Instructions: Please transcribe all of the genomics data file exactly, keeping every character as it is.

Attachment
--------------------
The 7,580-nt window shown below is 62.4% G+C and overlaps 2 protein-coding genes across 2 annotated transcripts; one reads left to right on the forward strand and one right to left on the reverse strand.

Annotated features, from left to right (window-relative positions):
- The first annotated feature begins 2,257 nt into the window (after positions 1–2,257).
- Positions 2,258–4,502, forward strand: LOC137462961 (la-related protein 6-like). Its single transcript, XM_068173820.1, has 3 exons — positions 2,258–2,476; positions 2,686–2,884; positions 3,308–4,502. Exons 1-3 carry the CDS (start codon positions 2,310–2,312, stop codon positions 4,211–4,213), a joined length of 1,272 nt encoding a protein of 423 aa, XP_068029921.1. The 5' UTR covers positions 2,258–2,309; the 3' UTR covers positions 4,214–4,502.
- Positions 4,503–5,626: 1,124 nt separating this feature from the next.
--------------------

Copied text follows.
The 7,580-nt window shown below is 62.4% G+C and overlaps 2 protein-coding genes across 2 annotated transcripts; one reads left to right on the forward strand and one right to left on the reverse strand.

Annotated features, from left to right (window-relative positions):
- The first annotated feature begins 2,257 nt into the window (after positions 1–2,257).
- Positions 2,258–4,502, forward strand: LOC137462961 (la-related protein 6-like). Its single transcript, XM_068173820.1, has 3 exons — positions 2,258–2,476; positions 2,686–2,884; positions 3,308–4,502. Exons 1-3 carry the CDS (start codon positions 2,310–2,312, stop codon positions 4,211–4,213), a joined length of 1,272 nt encoding a protein of 423 aa, XP_068029921.1. The 5' UTR covers positions 2,258–2,309; the 3' UTR covers positions 4,214–4,502.
- Positions 4,503–5,626: 1,124 nt separating this feature from the next.